Another sector that we can currently lump into the shale losers pile are “big oil” players. As I’ve said before the big fully integrated companies have their hands in too many cookie jars. They’re onshore, offshore, Middle East, non-Middle East, researching biofuels, etc. — but they aren’t a pure-play shale producers.
Truly, I’ll be the first to admit that not all oil and gas players are what they’re cracked up to be. But that doesn’t mean the shale industry is an over-hyped shell game.
Today, we have much more data than we did in 2010 — questions are being answered. And the answers are reaffirming — if not outright strengthening — my excitement for America’s shale plays.
There is no accountant “sleight of hand” here. The right companies (most of which are in the oily sweetspots right now) are making money had over fist.
In fact, shale plays across the country continue to beat expectations.
“North Dakota’s rapidly rising oil output continues to defy the skeptics” Reuters reports.
“In practice” the article continues, “the shale skeptics have proved wrong on every point, revealing a fundamental lack of understanding about the geology, economics and technology of shale production.”
The estimated ultimate recovery (EUR) for many of these shale plays are playing out far beyond the most-positive of expectations.
From a pure profit standpoint, the production that we’re seeing from the well-run companies is paying off, too. It’s much more straight-forward than you’d think — or the reader comment above would have you believe.
Think of it this way…
Most of the shale wells being produced today cost anywhere from $5-10 million. A good well can produce 500-1,000 barrels of oil per day (bpd) during its first year. This isn’t a prediction, it’s happening in the field today — we’ve got thousands of wells as proof.
So if you take production of 500-1,000 bpd and oil currently trading at $100/barrel, you’ll see that some of these wells are fully paid off within three to six months! Even in the face of natural depletion, that means all of the oil production from, say, month six onward is gravy.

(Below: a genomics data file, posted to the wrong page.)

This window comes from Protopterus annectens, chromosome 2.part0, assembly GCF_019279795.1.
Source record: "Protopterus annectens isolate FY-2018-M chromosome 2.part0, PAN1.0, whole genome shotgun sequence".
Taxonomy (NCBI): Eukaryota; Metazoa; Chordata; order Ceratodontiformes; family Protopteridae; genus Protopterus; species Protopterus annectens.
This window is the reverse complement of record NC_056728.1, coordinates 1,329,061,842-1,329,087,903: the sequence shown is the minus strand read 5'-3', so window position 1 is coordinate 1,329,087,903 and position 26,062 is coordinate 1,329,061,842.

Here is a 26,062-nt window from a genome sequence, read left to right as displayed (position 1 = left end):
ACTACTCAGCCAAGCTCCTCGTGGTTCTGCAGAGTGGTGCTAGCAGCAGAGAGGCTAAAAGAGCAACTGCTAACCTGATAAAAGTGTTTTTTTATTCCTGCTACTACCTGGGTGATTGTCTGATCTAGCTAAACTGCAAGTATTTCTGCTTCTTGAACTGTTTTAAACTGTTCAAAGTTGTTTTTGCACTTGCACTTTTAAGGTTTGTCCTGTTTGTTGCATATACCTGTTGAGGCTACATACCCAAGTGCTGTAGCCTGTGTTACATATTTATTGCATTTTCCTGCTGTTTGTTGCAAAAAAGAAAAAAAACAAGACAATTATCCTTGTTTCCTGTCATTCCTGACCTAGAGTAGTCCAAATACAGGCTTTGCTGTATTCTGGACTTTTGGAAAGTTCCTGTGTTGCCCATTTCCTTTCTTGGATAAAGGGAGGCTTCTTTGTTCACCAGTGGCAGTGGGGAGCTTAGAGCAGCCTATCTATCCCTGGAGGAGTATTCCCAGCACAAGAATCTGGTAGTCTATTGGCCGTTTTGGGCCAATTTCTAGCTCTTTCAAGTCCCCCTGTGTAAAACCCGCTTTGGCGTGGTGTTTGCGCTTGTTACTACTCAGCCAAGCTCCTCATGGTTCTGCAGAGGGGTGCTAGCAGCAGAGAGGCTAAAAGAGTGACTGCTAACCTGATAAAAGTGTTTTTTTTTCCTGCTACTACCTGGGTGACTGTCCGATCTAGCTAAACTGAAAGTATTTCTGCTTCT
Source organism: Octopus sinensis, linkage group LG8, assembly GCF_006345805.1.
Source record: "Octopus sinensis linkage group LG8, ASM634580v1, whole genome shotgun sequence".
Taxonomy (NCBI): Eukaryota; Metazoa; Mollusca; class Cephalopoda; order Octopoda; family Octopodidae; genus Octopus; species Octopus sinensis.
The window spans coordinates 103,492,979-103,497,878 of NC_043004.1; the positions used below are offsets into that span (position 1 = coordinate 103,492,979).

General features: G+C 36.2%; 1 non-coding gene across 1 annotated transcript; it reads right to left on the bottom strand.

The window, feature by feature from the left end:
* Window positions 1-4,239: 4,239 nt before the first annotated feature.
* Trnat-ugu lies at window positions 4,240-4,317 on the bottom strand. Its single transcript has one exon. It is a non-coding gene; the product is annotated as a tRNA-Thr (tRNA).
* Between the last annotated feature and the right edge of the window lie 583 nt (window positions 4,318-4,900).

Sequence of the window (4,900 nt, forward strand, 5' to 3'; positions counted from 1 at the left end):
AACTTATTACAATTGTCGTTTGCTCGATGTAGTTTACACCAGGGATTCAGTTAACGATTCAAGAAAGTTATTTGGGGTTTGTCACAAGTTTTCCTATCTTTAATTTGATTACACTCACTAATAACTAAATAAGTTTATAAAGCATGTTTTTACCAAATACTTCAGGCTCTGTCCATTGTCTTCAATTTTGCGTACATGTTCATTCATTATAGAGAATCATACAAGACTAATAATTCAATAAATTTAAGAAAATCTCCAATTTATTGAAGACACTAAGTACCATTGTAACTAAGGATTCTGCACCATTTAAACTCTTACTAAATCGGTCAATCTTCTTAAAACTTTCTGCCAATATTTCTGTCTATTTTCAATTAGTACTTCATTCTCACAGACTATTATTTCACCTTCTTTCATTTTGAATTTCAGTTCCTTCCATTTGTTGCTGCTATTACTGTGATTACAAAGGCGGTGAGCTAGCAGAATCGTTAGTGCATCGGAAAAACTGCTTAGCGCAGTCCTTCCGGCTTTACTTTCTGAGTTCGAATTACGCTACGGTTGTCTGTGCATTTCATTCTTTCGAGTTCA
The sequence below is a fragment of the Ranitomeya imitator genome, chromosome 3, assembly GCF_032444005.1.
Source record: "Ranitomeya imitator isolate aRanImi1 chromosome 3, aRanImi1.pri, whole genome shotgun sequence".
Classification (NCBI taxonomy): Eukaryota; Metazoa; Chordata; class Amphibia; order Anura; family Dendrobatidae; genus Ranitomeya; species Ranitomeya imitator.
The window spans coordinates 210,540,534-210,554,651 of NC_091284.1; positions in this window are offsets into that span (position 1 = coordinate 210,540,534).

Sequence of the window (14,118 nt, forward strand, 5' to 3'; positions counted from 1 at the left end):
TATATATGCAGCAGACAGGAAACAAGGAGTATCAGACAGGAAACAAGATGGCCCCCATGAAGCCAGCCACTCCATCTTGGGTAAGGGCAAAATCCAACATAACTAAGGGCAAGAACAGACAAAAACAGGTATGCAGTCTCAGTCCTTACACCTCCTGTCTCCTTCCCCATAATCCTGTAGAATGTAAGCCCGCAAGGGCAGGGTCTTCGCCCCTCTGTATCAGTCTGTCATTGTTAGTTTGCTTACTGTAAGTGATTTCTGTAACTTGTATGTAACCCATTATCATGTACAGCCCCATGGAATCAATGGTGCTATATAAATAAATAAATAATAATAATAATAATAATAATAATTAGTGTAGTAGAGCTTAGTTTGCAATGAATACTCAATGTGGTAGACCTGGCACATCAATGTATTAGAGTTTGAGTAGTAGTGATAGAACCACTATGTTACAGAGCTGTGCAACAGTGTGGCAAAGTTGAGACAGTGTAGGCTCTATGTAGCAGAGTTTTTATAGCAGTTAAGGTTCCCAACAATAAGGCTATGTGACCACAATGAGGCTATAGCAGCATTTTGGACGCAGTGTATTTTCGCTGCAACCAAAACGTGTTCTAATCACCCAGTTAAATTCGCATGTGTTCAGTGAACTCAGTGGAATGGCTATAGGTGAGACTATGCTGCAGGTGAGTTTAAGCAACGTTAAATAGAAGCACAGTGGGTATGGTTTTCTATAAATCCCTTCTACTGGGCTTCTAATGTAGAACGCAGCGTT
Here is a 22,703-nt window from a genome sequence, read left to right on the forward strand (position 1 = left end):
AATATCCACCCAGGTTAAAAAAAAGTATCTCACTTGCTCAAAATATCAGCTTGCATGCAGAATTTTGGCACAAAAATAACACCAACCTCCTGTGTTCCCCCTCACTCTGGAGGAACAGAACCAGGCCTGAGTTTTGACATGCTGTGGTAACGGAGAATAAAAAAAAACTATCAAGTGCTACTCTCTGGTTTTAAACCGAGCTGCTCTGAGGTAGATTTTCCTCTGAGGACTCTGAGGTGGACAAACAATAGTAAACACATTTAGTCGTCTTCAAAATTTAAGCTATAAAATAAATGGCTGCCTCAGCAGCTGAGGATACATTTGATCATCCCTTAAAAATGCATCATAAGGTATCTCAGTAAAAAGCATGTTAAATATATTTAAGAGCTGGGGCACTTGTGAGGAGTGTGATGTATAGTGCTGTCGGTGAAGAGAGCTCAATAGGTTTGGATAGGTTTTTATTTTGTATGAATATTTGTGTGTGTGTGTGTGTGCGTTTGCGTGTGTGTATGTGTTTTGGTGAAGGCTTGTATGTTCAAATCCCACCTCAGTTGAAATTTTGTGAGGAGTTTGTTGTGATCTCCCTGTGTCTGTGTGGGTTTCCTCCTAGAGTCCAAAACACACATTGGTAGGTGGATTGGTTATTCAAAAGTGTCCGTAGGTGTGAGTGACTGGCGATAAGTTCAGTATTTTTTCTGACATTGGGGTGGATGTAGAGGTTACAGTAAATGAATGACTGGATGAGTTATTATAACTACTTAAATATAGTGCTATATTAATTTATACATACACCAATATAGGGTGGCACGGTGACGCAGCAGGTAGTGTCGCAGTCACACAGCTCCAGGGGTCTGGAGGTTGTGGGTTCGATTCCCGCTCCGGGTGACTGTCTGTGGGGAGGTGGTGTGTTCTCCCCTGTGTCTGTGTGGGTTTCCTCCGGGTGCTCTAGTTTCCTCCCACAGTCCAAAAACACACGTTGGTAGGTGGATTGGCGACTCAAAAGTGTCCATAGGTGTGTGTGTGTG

It’s no wonder that rifle-focused companies in America’s shale sweetspots are cashing in.
One company that we’ve highlighted several times is Pioneer Resources (PXD) — Pioneer was on our list of companies that we feel could become “the next Exxon.”
Unlike Chesapeake or other players riding on the shale boom’s coattails, Pioneer is blazing a profitable trail in U.S. shale. This is a company that’s “walking the walk.”
Over the past five years, while Chesapeake has gained 39% and the S&P has gained nearly 100%, Pioneers shares are up 646%. If you go back to the company’s lows in 2009 the company’s shares traded as low as $12. Today they’re trading for $220 — that’s a 17 bagger.
That’s not a “pets.com” run-up, either. This company is spinning cash, lots of it. They’ve locked in the prime acreage in a few of America’s shale hotspots — plus, costs and drill time are still dropping. Indeed, Pioneer (and companies like it) are the real McCoy in America’s energy comeback.
Back to the readers comment above — and don’t get me wrong, I love the comments so please keep em coming — it’s not accurate to compare the shale boom to the dot-com bubble.
Bubbles come and go, but booms have lasting power. The gains that we’re seeing from well-run shale players are going to continue to roll higher. That’s today’s undervalued opportunity. And although natural gas has yet to join the profitable shale party, that day will also come (also providing a solid chance to profit by going against the crowd!)
Let’s raise our glasses and give hearty cheers to the Agora analysts that called the breaking of the dot-com bubble! And here’s to those that are set to make a killing from the next misunderstood opportunity: America’s shale boom.
Keep your boots muddy,
Matt Insleyfor The Daily Reckoning